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TexLaw, Attorney
Category: Legal
Satisfied Customers: 4430
Experience:  Lead trial/International commercial attorney licensed 11 yrs
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We receive settlement funds from our homeowners insurance for

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We receive settlement funds from our homeowners insurance for storm damage. initially there was some siding damage factored in worth $814. after final processing of the claim we agreed with the insurance company to take final settlement and not pursue additional work due to the fact that the settlement would not cover complete replacement. Hartford Insurance informed me that the $814 initially paid out should come back to usand the contracter should reinburse us for work not to be done. The contractor said that we were in breach of contract and is forcing us to sign a Mutual Release of all claims and Confidential settlement agreement. Which has at this point been reduced to $564, adminis tration fees. After we notified him today that we signed his paperwork, he has informed me that theris "more paperwork to come" I think they are trying to eat all of the $814 a little at a time
Did the contractor perform the work on the siding?

Did the contract with the contractor say that it was dependent on the insurance claim amount?
Customer: replied 4 years ago.

No work was done on the siding and the initial estimate for repair only was the 814. later on the insurance company sent a check for replacement of only 3 sides of the house. not enough to cover siding on the front, which was a different type, so we agreed to take the settlement plus the 814 already paid to the contracter initially.


the contingency contract said "American Property Claims Specialists LLC shall perform scopes of work approved by the insurance company and for the monies set forth by and agreed upon with the property owner's insurance company"

So, essentially, you agreed with the contractor that they would do all the repairs that were approved by insurance company and take the money that the insurance company paid. Now, the insurance company has paid you, but you have decided that you no longer want to use the contractor to do any of the work and have asked for your money back.

What does the contract say about terminating the agreement?
Customer: replied 4 years ago.

Money paid to us was for roof relpacement, which was done. and repair
or replacement for 1 wall exterior siding. Repairs were not done on the 1 side because that siding is no longer produced. Therefore we opted not to pursue additional work because it would throw off the overall look of the house. The insurance would only approve 3 side no peaks and no front replacement which would also make the house look bad

What a mess. I think this contractor is being unscrupulous with you. The contractor has already been paid to do the roof work and wants to keep the rest of the money without doing any work for it? They don't get it both ways.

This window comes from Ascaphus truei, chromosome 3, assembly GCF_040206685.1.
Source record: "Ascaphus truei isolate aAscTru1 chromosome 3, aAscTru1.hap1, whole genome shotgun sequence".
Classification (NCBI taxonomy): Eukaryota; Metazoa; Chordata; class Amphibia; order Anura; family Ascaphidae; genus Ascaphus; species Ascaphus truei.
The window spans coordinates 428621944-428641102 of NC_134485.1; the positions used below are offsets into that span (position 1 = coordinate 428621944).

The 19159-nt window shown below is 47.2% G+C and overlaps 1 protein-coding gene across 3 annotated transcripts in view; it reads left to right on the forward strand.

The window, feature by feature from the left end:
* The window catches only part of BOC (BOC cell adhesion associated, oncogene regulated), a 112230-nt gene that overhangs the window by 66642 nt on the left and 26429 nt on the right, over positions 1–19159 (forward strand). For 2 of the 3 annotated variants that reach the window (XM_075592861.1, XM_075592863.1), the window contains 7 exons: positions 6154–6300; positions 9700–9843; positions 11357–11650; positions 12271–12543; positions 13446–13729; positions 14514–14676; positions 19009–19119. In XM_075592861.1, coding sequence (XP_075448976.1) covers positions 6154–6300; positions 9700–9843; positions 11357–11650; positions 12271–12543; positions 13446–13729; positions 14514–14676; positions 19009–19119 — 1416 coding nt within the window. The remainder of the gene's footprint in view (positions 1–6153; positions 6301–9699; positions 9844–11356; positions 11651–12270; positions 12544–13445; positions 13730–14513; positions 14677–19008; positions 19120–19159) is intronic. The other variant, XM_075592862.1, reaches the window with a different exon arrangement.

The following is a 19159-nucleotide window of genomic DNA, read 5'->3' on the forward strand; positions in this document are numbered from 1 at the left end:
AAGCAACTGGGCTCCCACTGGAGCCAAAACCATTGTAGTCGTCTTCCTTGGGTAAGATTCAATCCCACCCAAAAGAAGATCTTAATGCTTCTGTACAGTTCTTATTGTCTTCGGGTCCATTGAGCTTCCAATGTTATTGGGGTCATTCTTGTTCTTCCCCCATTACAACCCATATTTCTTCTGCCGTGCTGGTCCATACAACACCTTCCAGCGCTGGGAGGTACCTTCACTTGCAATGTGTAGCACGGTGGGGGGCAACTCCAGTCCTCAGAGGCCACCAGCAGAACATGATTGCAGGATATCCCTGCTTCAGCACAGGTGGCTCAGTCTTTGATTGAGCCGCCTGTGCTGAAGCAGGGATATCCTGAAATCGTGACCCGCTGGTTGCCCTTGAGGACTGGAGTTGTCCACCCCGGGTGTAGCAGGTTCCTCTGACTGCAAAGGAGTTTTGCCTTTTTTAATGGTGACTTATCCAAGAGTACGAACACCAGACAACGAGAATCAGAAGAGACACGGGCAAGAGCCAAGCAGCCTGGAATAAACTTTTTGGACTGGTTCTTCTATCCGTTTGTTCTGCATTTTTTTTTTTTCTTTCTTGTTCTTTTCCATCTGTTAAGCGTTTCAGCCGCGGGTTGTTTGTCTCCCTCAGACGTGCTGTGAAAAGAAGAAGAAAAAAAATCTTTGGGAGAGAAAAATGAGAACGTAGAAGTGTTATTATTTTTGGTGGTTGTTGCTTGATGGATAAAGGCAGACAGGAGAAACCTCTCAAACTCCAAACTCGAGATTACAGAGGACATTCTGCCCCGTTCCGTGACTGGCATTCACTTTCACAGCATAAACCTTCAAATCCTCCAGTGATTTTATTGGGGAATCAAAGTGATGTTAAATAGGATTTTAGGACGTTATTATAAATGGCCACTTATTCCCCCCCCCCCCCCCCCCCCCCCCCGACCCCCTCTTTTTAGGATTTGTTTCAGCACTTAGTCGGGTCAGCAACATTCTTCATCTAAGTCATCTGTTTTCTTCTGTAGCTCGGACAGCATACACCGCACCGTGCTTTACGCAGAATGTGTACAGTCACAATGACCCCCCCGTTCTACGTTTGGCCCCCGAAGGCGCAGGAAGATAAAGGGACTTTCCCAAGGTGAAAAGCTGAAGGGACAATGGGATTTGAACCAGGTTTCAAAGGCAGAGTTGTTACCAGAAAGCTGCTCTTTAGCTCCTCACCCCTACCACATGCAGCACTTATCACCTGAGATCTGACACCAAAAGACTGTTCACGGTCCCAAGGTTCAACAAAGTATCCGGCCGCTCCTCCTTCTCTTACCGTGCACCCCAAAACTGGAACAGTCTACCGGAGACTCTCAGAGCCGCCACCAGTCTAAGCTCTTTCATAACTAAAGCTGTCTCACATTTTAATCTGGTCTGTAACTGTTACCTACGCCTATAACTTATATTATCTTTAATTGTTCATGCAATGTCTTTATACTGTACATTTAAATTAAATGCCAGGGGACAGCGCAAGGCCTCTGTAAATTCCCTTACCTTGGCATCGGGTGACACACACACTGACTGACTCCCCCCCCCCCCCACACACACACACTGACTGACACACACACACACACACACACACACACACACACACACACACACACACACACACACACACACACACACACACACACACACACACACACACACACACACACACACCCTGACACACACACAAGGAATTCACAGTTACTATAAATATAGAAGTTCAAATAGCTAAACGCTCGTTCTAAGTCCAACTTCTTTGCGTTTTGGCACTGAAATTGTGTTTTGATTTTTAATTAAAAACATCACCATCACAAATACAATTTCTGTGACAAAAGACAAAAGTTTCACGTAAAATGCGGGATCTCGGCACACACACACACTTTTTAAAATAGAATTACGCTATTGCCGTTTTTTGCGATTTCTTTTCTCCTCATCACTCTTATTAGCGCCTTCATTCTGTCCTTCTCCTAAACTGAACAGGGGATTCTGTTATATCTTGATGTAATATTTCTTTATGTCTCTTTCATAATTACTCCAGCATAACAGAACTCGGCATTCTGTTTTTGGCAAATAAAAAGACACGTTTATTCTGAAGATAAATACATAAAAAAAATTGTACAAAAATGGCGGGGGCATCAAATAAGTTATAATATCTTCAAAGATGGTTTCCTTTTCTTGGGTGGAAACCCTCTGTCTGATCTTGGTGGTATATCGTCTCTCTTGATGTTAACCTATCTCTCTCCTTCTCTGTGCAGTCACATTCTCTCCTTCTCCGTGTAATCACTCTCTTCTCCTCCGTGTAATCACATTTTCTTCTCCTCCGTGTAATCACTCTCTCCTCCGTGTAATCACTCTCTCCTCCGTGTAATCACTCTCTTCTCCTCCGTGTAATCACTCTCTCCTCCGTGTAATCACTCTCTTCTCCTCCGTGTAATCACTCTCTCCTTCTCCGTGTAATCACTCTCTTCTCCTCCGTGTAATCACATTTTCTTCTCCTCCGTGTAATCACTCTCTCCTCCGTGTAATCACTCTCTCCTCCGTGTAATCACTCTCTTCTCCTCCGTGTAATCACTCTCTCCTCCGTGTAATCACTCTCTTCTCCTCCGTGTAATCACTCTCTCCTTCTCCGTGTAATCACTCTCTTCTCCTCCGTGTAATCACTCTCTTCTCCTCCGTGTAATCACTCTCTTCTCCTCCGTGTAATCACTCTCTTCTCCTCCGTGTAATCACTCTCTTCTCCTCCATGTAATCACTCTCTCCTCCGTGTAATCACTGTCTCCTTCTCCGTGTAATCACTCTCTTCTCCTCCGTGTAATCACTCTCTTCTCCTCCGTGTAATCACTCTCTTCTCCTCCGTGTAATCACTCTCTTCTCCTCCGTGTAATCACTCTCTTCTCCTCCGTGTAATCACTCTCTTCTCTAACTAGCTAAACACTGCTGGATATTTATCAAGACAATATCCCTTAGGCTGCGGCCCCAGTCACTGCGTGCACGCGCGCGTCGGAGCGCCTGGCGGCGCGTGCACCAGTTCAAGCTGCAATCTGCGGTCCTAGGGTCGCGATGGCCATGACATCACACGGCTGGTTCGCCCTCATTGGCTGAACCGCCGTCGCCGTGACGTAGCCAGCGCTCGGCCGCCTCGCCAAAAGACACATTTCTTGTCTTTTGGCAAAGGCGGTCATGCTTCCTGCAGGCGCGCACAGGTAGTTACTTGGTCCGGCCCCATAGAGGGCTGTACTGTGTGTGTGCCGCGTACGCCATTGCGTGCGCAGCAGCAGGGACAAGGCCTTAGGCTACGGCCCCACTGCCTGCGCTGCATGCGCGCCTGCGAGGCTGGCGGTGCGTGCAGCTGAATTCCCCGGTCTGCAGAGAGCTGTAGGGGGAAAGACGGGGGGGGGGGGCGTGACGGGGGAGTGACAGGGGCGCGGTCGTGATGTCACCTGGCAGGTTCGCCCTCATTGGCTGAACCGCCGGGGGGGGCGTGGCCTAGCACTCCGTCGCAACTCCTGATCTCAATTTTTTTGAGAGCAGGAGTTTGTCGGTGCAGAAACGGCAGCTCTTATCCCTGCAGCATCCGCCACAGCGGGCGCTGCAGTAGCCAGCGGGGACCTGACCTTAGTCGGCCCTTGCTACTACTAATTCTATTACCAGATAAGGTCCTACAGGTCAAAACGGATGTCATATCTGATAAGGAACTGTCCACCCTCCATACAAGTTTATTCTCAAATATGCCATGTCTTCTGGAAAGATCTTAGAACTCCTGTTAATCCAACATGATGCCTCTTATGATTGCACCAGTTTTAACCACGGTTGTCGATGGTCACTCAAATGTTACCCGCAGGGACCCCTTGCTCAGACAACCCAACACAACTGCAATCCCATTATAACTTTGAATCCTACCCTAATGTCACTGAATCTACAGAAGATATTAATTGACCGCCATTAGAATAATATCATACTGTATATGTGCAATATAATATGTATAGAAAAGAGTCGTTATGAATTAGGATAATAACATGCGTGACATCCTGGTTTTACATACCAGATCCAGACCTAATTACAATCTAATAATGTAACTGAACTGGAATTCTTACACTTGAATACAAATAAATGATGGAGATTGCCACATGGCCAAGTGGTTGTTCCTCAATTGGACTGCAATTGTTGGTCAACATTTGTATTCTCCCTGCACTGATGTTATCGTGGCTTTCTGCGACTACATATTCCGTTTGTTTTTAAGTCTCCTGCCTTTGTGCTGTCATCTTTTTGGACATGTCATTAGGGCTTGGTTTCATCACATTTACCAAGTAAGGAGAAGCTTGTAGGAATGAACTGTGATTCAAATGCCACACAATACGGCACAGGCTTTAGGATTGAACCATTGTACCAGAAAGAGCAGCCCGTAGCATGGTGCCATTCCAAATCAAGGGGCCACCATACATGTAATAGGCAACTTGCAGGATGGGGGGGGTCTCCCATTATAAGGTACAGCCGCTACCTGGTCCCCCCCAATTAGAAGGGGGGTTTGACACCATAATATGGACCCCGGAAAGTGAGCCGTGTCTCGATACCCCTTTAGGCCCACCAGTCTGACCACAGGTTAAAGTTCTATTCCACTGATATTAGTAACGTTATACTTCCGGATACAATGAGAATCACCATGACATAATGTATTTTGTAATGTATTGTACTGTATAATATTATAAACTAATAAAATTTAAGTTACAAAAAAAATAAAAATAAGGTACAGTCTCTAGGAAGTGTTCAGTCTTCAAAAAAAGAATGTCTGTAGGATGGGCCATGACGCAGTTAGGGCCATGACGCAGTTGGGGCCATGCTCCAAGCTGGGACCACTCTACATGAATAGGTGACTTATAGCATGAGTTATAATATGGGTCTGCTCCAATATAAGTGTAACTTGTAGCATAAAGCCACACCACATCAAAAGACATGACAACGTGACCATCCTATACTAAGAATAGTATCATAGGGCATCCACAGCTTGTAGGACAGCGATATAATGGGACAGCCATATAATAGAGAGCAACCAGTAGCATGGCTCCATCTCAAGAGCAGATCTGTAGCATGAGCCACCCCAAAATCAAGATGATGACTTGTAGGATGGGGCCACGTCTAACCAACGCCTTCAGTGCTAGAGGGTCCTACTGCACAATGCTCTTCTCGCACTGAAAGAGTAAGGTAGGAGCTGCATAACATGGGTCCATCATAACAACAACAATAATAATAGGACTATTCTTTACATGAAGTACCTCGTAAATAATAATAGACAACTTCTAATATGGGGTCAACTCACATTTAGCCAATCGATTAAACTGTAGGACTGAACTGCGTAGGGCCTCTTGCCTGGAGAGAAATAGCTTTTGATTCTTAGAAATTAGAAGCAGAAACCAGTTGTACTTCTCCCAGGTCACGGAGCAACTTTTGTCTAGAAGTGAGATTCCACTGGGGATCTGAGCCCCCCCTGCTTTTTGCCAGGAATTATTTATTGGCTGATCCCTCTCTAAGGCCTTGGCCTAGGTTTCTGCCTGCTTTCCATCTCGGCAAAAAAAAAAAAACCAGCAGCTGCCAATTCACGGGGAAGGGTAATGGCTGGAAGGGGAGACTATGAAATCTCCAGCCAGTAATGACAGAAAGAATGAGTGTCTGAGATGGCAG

You said you signed a settlement agreement though. Why?
Customer: replied 4 years ago.

I have it in my possesion right now. He said that we get the money minus administrative cost which now he has reduced us to$564 and when we told him the paperwork was ready for pickup, he emailed me that more paper work is on the way and legal work isn't free. If we accept the money in exchange for settlement agreement should that be the end of this or does he have recourse against us of the clauses says neither will pursue action against the other if settled

If the settlement says that he is releasing you from all claims, then you don't have anything else to worry about.

Honestly without reading the underlying contract you had with him, I really can't give you any more specific advice.

What you could do though is tear up the settlement agreement and tell him that you are suing him in small claims court for the return of the unused insurance payments. He doesn't just get to keep the money without actually giving you any service and a "administrative" fee is a bunch of bull.
Customer: replied 4 years ago.

he has given us an implied threat if we taken action i.e. BBB or Attorney General complaint, or defame that they would sue for breach of contract

It's up to you whether you want to bow to the threat or not. I think if you sued in small claims, the judge would say that you are owed some value for the money they are taking (worst case scenario), or would say that you are entitled to your money back because that portion of the contract has become impossible to perform under the original assumptions (i.e., that you would get all the siding repaired).

They can't keep the money if they are not going to do any work for it. Sue them in small claims instead of letting them sue you.
Customer: replied 4 years ago.

can we refer to you as our legal advisor in any communications with the contractor? purely as a scare tactic


I cannot agree to that as it would be forming an attorney client bond, which is not allowed through this website. We are only providing you with general information and are not acting as your attorney.

Customer: replied 4 years ago.

thanks for the information though. We will continue to work with this person and will explore retaining counsel if needed


Just a reminder, you don't need an attorney in small claims court. The amount you would be suing for doesn't really justify hiring an attorney. Filing a small claims court is very easy. So I encourage you to pursue that option if needed.
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